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Walking in Memphis

For members and interested citizens tour plans for the bluff.



"The RDC thinks the south end of Mud Island is the best view of the river. I beg to differ; I'm sorry," Memphis Heritage executive director June West told the group standing with her behind the fire station at Front and Union.

The sun was just beginning to set, reflecting golden ripples off the water. Behind her, the southern tip of Mud Island jutted out, lush and green, toward the black scaffolding of the old bridges. Just below her, the bluffs sloped sharply down to the red and white Memphis Queen Line riverboats. Across the way, the Arkansas river banks seemed wild and wooly in comparison.

As part of a campaign to raise local awareness of the Riverfront Development Corporation's (RDC) proposed land-use plan for the Memphis promenade, Friends for Our Riverfront (FfOR) has held a series of walking tours of the area. About 20 people joined West and members of FfOR April 4th, walking past trolleys and carriages, up Union to Front to Confederate Park. Of those walking, not many had ever ventured behind the fire station, past the basketball hoop, and onto the edge of the parking lot to stand on the bluff.

"Until you see it," said West, "until I saw it, I didn't have a grasp" of how much the RDC's plan would affect the promenade. FfOR is opposed to the plan, preferring one drafted in 1987 and then shelved. One of their main concerns is the height of the buildings that would be erected on the bluff and how they would block the view of the river from downtown. Under the RDC plan, high-rises could be as tall as 300 feet -- or roughly three-fourths the height of the NBC tower on Main Street Mall.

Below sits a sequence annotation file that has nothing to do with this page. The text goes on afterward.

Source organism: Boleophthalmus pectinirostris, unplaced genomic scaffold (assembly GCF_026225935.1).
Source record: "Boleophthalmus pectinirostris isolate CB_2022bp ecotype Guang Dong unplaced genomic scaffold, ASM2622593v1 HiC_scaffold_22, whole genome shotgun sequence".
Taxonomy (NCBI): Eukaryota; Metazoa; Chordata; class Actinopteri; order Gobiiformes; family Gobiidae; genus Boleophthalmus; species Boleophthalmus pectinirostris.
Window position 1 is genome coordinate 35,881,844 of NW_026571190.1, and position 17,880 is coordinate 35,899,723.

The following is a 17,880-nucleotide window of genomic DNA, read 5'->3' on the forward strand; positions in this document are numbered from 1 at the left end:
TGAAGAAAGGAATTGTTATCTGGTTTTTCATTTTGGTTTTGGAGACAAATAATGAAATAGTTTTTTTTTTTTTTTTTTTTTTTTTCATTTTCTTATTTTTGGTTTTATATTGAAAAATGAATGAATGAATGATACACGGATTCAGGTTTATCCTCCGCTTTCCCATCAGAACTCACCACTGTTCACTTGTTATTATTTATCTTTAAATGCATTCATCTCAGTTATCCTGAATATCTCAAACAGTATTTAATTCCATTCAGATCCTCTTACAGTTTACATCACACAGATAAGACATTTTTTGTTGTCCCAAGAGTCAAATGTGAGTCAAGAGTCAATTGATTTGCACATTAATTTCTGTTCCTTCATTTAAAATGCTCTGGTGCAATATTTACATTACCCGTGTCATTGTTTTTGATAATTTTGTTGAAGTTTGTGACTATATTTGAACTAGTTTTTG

As part of the plan, the RDC would develop 40 percent of the promenade property into commercial and residential use. Profits from that development would go toward making other public improvements. However, when the city founders gave the land to the city under an easement in 1828, their gift came with the provision that it would be used for the public good. While its current uses -- the fire station, the Cossitt Library, even the parking garages -- can be seen as serving the public's interests, the proposed private developments would have to go to court.

West said her main goal is to educate citizens about the plan. "Personally, I'm not against development," she said. "I just think this is the wrong development in this area." She thinks there is enough space available downtown to develop elsewhere and that the high-rises will give the bluff a shadowy consistency. "I would love to see Front Street be the front porch of the river," she said.

Recently, FfOR nominated the public promenade for a spot on the Tennessee Preservation Trust's top 10 list of endangered historical sites in the state of Tennessee. The group is hoping that inclusion on the list will bring more attention to their cause.

West doesn't think the RDC is looking at things the right way if they want to bring more people to the river.

"If I live in Cordova, I'll come downtown for the view of the river. I'm not going to come downtown for a coffee shop or shops that I can find anywhere," she said.

The City Council is scheduled to vote on the plan this month.


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